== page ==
Ashley Madison Goes to Church

In a Christianity Today article last week, one Christian researcher predicts church services today will include a significant fallout resulting from the revelation of those using Ashley Madison, the adult website that encourages and facilitates marital infidelity. (This is the same site that revealed two accounts for TV star and family values advocate, Josh Duggar.)

"Based on my conversations with leaders from several denominations in the U.S. and Canada, I estimate that at least 400 church leaders (pastors, elders, staff, deacons, etc.) will be resigning Sunday. This is a significant moment of embarrassment for the church—and it should be," says Ed Stetzer, the executive director of LifeWay Research, and a well-regarded expert on church leadership.

I'm sure it will inevitably include others like Duggar, who preach about the "sins" of others, those who call for moral purity, promote the sanctity of (1 man + 1 woman) marriage and insist on Biblical obedience.

I hurt for the churches, parishes, synagogues and places of worship that will be impacted by this devastating news. Church members will learn that the ones chosen to lead...the ones they've loved and trusted...have failed. Worse, they've lied!

I recognize that we all have the expectation of online privacy in our virtual activities, but a history of network breaches and hacks should convince us that's never guaranteed.
"Light" has a way of exposing "darkness."

And it again confirms what I've said for years: when you hear a preacher/minister/politician consistently and persistently passionate about what OTHERS are doing privately, it's a clear indication the person pointing the finger is having struggles in their private life, and seeking to divert attention! Instead of being outraged about the immorality of their targeted "sinners," we should ask ourselves: What are they hiding? Why is this such a concern for them?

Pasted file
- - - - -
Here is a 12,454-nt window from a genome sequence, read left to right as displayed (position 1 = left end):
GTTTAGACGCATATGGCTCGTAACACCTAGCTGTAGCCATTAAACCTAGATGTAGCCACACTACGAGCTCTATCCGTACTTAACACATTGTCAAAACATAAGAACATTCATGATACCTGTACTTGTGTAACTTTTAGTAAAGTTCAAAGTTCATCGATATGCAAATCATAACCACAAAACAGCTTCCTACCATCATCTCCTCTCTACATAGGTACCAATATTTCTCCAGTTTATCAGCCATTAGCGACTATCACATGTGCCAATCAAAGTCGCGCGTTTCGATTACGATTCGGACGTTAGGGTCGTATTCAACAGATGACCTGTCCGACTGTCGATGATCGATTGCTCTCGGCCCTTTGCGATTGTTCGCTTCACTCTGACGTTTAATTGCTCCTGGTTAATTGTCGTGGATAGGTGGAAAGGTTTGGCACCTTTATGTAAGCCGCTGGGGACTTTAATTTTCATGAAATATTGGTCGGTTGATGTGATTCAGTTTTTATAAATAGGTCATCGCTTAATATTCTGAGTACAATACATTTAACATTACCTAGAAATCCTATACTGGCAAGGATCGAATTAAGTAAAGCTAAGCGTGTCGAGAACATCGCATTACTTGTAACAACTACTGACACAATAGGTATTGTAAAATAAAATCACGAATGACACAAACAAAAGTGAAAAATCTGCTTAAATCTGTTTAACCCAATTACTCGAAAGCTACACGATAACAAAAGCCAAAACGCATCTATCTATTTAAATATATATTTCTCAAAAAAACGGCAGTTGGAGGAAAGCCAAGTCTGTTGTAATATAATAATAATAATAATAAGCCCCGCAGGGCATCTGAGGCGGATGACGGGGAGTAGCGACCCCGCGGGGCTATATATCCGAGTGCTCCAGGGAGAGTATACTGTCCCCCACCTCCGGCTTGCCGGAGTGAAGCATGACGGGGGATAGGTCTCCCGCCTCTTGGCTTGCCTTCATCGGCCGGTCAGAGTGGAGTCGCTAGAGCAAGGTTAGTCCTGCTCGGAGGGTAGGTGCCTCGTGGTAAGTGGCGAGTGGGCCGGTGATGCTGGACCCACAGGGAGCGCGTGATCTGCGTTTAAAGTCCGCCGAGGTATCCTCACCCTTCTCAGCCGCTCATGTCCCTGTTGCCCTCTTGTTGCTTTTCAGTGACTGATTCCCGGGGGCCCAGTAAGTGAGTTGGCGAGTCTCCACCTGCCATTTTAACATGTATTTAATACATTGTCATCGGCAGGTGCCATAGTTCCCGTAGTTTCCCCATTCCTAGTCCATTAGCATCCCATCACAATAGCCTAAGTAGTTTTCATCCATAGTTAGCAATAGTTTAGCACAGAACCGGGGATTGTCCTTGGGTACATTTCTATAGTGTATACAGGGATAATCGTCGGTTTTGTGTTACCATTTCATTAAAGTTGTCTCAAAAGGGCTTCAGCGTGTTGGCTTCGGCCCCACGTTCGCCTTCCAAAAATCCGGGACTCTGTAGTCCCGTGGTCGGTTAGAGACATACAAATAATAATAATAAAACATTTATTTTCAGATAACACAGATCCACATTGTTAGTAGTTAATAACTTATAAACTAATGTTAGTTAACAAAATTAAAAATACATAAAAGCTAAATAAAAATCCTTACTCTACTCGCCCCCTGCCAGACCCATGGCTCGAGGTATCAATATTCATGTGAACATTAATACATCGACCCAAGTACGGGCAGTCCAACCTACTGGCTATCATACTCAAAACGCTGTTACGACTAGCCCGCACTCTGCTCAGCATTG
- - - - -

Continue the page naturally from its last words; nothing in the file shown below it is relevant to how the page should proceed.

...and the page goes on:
I'm typically NOT a fan of "outing" anyone's personal/private life. I am certainly not seeking to add to their shame. It's another sad indication of an extreme religious system where leaders demand behavior of others, but not themselves. It's hypocrisy, and should be brought out in the open. Only "light" can drive out "darkness."
Though, if we've learned anything from past examples, there will be much effort and expense employed to cover it all back up.
I hope that's not permitted!
I hope the transgressions will not be ignored.

I pray for peace, mercy, grace, compassion and love for all the congregations impacted today.
Leaders are human, and they fail; God is our Source!